Remember the Hokies


Remember the Hokies


Issue Date:Tuesday April 17, 2007
Section: Sports Section
By Tim Tassa, Sports Editor

Monday morning's events make sports seem so petty, so irrelevant.

Every year there are one or two tragedies of monumental proportion that unite people and draw to mind that there is more to life than a rivalry, a goal post, a field and a coach.

And, unfortunately, April 16, when at least 32 people at Virginia Tech were killed by a deranged gunman, was one of those days. It marked the beginning of a time to reach out to the Virginia Tech community, for so many at West Virginia University - through geography, friends and family - are connected to the institution.

The day after the deadliest shooting on a college campus in United States history brings nothing but disbelief, outrage, curiosity and grief.

As we often do during times of bewilderment and mourning, we ask, "Why do bad things happen to good people?"

And still, there is no answer.

As a University that is familiar with Virginia Tech, whether on the playing field, academically or socially, it is only human to keep southwest Virginia in our thoughts just a day after such a disaster.

But the effects are much more widespread.

After the images displayed on network television, Monday's violence will be remembered just as the Kent State, University of Texas and Columbine shootings - except at an even larger level.

In addition, the events may be a catalyst for change in the way higher education is conducted nationwide. Or at least in security procedures.

For those of us sitting in large lecture halls and residing in campus dormitories, the anxiety and horror of what happened in Blacksburg, Va., doesn't seem very far.

The realization is that tragedies of this magnitude can happen on any campus, big or small. For current WVU students, sitting in class today will feel much different than it did last Tuesday.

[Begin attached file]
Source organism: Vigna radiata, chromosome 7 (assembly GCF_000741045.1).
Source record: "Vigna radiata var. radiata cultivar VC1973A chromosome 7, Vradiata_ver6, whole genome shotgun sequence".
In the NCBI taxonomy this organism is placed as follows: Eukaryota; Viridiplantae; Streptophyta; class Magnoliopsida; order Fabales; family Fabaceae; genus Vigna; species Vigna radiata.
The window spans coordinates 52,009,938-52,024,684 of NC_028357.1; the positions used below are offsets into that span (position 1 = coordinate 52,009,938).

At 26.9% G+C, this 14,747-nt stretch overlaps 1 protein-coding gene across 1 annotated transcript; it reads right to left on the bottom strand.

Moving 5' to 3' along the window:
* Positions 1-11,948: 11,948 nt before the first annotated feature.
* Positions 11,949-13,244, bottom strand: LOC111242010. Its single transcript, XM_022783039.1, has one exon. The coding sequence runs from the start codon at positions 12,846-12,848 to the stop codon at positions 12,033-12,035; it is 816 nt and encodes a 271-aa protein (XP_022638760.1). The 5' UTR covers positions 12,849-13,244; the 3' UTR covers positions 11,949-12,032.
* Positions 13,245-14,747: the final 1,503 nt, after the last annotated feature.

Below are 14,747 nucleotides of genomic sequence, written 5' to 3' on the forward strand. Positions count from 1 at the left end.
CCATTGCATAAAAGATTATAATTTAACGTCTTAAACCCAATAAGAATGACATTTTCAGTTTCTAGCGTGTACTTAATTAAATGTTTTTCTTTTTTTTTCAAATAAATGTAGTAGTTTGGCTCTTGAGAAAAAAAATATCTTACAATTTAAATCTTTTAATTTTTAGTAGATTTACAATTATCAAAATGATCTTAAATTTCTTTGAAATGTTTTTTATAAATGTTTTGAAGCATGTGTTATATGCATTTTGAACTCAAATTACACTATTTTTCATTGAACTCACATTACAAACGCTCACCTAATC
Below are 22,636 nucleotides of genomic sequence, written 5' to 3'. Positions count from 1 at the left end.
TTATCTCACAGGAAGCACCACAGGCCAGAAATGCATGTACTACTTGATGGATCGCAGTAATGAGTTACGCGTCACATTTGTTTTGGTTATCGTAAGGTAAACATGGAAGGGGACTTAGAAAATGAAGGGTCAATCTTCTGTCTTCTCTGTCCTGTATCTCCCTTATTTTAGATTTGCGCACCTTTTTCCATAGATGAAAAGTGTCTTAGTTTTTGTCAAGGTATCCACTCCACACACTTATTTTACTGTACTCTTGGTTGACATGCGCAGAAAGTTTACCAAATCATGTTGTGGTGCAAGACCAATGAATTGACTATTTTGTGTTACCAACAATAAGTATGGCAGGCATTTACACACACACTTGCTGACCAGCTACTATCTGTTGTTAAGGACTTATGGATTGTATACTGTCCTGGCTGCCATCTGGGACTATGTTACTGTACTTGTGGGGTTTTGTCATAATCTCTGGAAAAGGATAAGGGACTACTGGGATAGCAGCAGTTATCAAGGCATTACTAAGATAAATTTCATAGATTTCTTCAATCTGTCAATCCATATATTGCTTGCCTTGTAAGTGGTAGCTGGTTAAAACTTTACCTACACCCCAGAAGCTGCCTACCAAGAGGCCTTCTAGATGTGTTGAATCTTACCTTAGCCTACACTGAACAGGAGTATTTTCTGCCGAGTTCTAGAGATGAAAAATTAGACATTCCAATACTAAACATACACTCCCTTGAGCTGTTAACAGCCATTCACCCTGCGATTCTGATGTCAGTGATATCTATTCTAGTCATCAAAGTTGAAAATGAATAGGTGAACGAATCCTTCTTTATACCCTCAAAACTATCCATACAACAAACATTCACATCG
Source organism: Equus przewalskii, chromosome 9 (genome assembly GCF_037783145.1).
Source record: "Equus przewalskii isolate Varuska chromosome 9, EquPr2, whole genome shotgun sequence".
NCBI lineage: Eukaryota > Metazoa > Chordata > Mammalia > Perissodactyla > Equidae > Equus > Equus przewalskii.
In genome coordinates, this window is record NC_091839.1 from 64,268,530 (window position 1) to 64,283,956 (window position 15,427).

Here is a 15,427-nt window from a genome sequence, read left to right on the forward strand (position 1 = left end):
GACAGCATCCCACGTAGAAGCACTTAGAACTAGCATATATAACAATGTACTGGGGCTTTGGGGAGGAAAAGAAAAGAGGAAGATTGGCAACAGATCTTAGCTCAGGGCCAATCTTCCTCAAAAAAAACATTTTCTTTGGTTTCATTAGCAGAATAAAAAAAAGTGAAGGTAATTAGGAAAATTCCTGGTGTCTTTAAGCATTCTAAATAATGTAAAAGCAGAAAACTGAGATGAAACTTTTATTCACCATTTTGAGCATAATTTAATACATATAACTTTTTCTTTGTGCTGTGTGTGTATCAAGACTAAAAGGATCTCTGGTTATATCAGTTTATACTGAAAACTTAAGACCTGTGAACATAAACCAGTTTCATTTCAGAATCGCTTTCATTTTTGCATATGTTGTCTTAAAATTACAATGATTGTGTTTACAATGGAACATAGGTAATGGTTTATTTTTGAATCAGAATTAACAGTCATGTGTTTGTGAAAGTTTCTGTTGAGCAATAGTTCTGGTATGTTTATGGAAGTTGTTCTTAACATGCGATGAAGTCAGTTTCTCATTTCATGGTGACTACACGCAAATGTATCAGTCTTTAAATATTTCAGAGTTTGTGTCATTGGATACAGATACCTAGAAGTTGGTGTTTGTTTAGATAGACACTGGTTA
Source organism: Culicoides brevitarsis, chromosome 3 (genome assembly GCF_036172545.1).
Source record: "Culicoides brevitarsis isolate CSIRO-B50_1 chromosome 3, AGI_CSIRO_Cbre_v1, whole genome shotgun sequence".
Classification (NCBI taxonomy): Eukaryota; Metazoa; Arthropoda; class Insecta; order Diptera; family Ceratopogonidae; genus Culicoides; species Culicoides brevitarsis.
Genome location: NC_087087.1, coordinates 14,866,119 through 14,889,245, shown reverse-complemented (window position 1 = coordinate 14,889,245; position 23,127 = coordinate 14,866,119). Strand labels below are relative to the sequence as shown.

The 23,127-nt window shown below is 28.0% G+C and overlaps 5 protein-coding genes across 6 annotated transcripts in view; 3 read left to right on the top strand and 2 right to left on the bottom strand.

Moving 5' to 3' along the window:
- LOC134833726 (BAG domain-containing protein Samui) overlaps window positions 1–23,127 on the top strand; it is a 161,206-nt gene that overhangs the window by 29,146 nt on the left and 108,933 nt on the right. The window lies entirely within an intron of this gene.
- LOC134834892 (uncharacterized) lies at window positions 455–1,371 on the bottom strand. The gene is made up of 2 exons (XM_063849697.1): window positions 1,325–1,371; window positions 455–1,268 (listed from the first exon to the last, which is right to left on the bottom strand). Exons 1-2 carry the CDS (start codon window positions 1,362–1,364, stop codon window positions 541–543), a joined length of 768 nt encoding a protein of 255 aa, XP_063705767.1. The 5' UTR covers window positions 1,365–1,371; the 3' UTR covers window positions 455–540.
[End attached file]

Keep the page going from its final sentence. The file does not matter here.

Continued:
In speaking with a few VT students on Monday, the realities of the events had yet to hit them.

By day's end it surely had.

It was certainly felt by VT's most familiar face.

"How could one person cause so many senseless deaths? I'm in shock," said head football coach Frank Beamer, according to "This is such a caring, friendly place. This is a college town. And now one person has an impact like this?"

But on a day, and by a person whose words are normally revered, his thoughts were no more telling than the voices and words of the students who called in on CNN to tell their stories.

In watching the cable network, a Virginia Tech student, Matt Waldron, was interviewed and spoke of his interactions with well-wishers and friends.

Among them: a U.S. Soldier in Iraq who ironically faces similar dangers daily.

And in watching Monday's death toll grow from 22 to 25 to 30 to 32, I wondered why the deaths in Iraq do not collect the same disbelief, outrage, curiosity and grief.

But as violence in war is unfortunately expected, bloodshed in the classroom is unimaginable.


Original Source: The Daily Athenaeum

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Tim Tassa, “Remember the Hokies,” The April 16 Archive, accessed July 25, 2024,